Understanding the influence of proximal networks on high school athletes' intentions to use androgenic anabolic steroids

Jules Woolf, Rajiv N. Rimal, Pooja Sripad

Research output: Contribution to journalArticlepeer-review

Abstract

Understanding what influences adolescent athletes is important for managers designing anti-doping initiatives. It is commonly assumed that elite athletes who dope influence adolescent athletes to similarly dope. Using the theory of normative social behavior, the effect of norms on adolescent athletes' intentions to use steroids was examined. The social distance between respondents and the source of normative information was systematically varied to include four separate levels (friends, teammates, college athletes, professional athletes). Data were collected from 404 male adolescent athletes. Participants indicated their intentions to use steroids and their perceptions of descriptive and injunctive norms of referent others. Descriptive and injunctive norms were predictive of intentions to use steroids with the magnitude of explained variance greater with more proximal referents. Adolescent athletes' intentions to use steroids are influenced by social norms. Moreover, the social distance of referents is consequential. Interventions strategies should incorporate teammates and friends, rather than professional athletes.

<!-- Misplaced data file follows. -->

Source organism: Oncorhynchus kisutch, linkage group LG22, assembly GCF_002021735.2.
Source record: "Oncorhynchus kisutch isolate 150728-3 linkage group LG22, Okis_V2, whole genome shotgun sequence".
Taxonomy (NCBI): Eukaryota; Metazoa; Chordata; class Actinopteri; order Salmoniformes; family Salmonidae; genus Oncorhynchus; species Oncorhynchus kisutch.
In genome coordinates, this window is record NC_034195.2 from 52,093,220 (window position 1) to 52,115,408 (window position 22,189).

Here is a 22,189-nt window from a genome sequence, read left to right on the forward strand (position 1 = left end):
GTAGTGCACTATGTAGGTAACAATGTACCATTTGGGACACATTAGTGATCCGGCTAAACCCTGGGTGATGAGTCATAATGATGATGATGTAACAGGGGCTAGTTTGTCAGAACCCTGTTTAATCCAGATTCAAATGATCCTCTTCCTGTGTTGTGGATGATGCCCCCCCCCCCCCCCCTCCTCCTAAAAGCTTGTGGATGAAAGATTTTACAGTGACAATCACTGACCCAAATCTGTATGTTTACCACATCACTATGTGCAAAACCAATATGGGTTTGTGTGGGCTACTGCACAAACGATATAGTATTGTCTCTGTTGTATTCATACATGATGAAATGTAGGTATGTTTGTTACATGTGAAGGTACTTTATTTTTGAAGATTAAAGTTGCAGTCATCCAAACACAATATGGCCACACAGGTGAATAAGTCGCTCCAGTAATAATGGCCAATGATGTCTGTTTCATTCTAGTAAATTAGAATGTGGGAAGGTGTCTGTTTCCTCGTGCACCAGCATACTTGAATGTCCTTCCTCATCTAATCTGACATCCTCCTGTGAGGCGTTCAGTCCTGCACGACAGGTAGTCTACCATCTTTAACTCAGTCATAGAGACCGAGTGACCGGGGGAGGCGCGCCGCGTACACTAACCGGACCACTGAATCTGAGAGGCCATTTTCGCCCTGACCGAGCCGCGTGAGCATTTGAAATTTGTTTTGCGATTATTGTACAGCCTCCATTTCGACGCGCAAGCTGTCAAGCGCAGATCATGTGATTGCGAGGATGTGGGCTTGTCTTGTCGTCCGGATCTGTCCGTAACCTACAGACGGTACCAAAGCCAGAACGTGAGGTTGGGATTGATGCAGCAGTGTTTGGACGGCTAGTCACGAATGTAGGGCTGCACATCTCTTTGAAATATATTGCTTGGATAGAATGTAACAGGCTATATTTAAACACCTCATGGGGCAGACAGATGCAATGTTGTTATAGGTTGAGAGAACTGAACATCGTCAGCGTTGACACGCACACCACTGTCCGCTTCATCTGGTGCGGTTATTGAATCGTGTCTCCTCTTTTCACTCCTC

Original languageEnglish (US)
Pages (from-to)8-20
Number of pages13
JournalJournal of Sport Management
Volume28
Issue number1
DOIs
StatePublished - 2014
Externally publishedYes

ASJC Scopus subject areas

  • Decision Sciences(all)
  • Orthopedics and Sports Medicine
  • Physical Therapy, Sports Therapy and Rehabilitation
  • Organizational Behavior and Human Resource Management

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